Xinmei Wang, John B. Williamson and Mehmet Cansoy
Chinese Academy of Social Sciences, Beijing, China;
Boston College, Chestnut Hill, MA, United States
Abstract:About 40 developing countries have involved in systemic reform that substitutes privately managed funded systems for existing pay-as-you-go public pensions mainly since the mid-1990s. However, about half of them have been either partially or fully terminated. This paper investigates several important characteristics that have been previously largely overlooked. Firstly, the fundamental differences with respect to the dominant approaches of public pension reform between developing and developed countries are described. The major difference has been systemic reform in developing countries vs. parametric reform in developed countries. Secondly, based on the evidence that a substantial proportion of the elderly in developing countries are not protected by any public pension providing what can be considered an adequate minimum standard of living, the inherent key features of systemic reform have turned out to be: triple burden costs during transition period, and the tradeoff of the allocation of government resources between social pensions and mandatory funded pensions. These inherent characteristics have led to the problems of incentive incompatibility, unaffordability of volatilities of capital markets, and low-coverage. We also discuss the difficulties of annuitization in connection with funded defined contribution schemes.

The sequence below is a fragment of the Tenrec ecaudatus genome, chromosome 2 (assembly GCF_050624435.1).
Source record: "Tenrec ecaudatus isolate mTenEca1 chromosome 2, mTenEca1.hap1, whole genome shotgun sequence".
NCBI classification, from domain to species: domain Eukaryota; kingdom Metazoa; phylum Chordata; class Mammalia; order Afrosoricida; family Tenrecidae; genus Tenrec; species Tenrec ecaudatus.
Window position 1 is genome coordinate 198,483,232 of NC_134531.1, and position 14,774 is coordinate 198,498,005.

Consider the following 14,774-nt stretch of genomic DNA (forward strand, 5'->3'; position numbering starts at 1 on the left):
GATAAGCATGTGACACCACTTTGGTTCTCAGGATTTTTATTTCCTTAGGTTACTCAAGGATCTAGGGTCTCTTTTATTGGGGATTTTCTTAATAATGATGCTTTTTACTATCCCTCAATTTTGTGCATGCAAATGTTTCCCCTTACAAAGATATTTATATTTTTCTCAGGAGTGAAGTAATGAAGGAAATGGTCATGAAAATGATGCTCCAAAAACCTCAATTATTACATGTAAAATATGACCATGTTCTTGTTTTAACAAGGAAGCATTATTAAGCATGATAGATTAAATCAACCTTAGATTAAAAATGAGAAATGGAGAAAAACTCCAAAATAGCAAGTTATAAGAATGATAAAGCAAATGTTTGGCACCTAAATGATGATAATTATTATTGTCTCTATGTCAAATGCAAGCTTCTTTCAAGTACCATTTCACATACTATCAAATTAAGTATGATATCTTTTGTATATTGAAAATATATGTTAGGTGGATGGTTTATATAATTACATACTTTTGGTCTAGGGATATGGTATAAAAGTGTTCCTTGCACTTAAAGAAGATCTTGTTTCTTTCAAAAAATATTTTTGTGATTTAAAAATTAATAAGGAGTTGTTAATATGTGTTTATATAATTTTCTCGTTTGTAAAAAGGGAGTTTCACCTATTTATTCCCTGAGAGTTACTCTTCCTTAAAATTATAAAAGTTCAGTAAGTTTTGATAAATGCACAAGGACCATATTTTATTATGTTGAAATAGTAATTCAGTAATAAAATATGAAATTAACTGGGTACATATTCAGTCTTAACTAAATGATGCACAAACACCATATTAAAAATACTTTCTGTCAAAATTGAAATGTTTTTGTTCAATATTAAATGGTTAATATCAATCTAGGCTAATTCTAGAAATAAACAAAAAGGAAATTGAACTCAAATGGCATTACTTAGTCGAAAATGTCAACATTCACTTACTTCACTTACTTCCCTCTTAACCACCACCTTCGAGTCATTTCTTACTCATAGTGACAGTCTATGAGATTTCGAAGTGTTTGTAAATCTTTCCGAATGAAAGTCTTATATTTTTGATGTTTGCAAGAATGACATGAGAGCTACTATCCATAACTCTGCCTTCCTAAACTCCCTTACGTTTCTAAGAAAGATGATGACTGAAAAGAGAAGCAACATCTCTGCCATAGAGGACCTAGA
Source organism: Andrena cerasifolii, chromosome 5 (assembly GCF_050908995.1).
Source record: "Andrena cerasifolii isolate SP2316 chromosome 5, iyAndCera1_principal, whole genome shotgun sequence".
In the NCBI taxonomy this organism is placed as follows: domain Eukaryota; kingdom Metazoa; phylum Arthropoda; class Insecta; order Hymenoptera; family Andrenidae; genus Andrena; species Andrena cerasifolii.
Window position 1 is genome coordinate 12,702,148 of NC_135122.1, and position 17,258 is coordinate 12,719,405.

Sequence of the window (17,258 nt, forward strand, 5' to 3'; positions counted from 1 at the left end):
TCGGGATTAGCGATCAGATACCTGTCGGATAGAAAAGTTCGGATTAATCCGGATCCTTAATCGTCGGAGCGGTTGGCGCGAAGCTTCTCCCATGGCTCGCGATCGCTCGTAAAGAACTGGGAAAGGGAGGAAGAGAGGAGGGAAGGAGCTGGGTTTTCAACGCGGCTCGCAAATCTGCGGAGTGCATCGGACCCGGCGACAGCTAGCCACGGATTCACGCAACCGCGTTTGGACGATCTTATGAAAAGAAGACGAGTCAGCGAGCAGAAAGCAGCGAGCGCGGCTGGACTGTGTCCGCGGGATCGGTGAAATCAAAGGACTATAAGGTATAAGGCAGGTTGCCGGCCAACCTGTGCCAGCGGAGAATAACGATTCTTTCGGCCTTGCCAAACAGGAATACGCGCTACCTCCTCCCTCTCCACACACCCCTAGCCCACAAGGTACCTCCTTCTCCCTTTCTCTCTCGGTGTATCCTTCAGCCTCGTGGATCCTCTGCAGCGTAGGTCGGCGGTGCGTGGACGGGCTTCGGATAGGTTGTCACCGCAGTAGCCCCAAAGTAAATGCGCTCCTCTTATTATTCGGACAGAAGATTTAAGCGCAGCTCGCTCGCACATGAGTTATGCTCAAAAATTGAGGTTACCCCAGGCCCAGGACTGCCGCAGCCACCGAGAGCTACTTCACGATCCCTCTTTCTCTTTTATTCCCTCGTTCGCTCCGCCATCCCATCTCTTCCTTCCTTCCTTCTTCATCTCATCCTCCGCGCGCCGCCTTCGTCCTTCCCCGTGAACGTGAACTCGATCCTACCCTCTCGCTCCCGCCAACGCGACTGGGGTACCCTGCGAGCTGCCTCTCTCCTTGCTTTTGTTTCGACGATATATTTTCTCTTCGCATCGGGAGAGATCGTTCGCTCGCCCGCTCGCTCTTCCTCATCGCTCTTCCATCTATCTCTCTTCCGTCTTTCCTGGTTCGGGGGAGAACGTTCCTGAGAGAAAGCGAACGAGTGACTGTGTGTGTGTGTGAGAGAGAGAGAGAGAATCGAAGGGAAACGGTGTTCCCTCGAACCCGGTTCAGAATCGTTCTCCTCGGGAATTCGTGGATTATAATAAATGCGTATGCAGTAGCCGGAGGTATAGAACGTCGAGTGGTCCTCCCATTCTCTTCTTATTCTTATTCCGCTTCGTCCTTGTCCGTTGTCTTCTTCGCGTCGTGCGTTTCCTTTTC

Keywords:systemic pension reform, pay-as-you-go, funded pensions, social pensions, annuitization, transition costs